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The Heights of Hospitality

There’s attentive service, and then there’s attentive service

Author Hannah Stuart-Leach Illustration Marc Rosenthal

dispatches4WALES – “Have you ever seen such a thing?” says Mary Whistance, thrusting a red bell pepper toward a startled hiker who has just staggered in the door. “Big Ben made me buy it.”

Whistance, a spry 78-year-old, is the proprietor of Goytre View, a rustic guest house in south Wales. Big Ben, she reveals, is a trainee farrier (a person who shoes horses) and long-term resident at the inn, which has reportedly hosted Penélope Cruz and her “dishy man friend.” Whistance manages to convey all this in about six seconds.

Goytre View sits on the edge of Brecon Beacons National Park, home to some of the U.K.’s most challenging hiking trails. Jo Priest, a 38-year-old tutor, is checking in after a long, hard day (her first serious hike). Now, she is having her endurance tested in other ways.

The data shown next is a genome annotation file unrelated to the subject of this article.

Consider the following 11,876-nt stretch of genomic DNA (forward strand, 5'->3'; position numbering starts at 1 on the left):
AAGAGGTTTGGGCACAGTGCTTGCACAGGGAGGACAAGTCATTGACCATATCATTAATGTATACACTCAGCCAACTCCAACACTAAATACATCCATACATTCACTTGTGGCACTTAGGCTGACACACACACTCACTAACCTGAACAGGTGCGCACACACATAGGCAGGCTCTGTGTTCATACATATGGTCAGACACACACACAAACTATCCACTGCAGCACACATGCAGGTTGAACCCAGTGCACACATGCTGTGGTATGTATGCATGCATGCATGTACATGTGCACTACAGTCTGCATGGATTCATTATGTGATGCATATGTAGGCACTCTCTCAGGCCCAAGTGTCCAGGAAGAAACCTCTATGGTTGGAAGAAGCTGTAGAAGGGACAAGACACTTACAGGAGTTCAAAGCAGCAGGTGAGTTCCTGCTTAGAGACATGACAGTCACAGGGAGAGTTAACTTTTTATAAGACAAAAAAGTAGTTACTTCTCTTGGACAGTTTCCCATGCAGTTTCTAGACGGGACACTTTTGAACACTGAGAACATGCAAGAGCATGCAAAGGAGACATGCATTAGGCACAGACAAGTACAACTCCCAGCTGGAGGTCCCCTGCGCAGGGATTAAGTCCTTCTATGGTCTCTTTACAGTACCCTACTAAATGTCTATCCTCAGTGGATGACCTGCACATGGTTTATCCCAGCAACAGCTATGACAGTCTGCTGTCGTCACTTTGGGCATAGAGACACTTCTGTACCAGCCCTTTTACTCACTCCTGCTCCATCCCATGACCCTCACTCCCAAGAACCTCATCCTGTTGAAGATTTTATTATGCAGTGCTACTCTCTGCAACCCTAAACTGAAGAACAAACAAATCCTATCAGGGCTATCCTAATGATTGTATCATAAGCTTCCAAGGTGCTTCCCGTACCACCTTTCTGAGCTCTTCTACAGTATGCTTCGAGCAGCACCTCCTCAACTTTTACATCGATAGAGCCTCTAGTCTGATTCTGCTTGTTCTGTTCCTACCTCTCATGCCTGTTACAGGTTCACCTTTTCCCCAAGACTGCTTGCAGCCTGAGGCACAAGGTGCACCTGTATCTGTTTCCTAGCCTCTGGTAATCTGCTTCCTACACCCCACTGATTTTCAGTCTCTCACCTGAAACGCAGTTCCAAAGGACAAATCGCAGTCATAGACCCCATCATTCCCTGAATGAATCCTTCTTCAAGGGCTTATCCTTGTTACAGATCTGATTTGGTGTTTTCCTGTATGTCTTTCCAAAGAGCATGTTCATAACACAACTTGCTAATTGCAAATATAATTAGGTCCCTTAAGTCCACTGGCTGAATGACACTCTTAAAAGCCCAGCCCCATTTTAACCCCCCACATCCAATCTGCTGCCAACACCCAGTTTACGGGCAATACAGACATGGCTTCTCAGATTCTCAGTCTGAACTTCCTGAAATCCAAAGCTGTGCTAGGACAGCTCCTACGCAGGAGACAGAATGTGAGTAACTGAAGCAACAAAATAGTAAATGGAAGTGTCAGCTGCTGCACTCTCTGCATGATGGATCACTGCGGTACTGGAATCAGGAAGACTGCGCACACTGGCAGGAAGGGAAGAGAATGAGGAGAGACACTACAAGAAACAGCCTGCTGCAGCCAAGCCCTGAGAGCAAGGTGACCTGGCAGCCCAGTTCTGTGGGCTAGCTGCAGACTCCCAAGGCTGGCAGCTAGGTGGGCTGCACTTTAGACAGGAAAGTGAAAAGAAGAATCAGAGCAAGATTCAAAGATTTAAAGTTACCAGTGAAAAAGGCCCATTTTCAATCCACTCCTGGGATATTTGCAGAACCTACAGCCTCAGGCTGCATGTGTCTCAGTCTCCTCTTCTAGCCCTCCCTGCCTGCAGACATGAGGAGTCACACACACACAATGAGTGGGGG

“Fair play to you, walking all that way in this weather,” Whistance says, wielding a batch of homemade Welsh cakes. Mid-chew, Priest is whisked on a tour of the house, which is more like a museum devoted to roosters and related miscellanea (cushions, cups, coasters). “That’s a prizewinner, that is,” she says, standing before a photograph of a pensive-looking bird.

From here, Whistance leads Priest to a dark conservatory to put on the deep fryer by flashlight, in preparation for tonight’s fish supper. During the meal, she bustles about, poised to reload Priest’s plate at every opportunity. “I’ll not have a guest of mine go hungry, thank you.”

The next morning, over an equally frenetic breakfast, Priest gazes wearily out a window, beyond which a hike-prohibiting storm has kicked up. “Never mind,” Whistance chirps, piling more sausages onto a plate. “You’ll stay here till it clears!”

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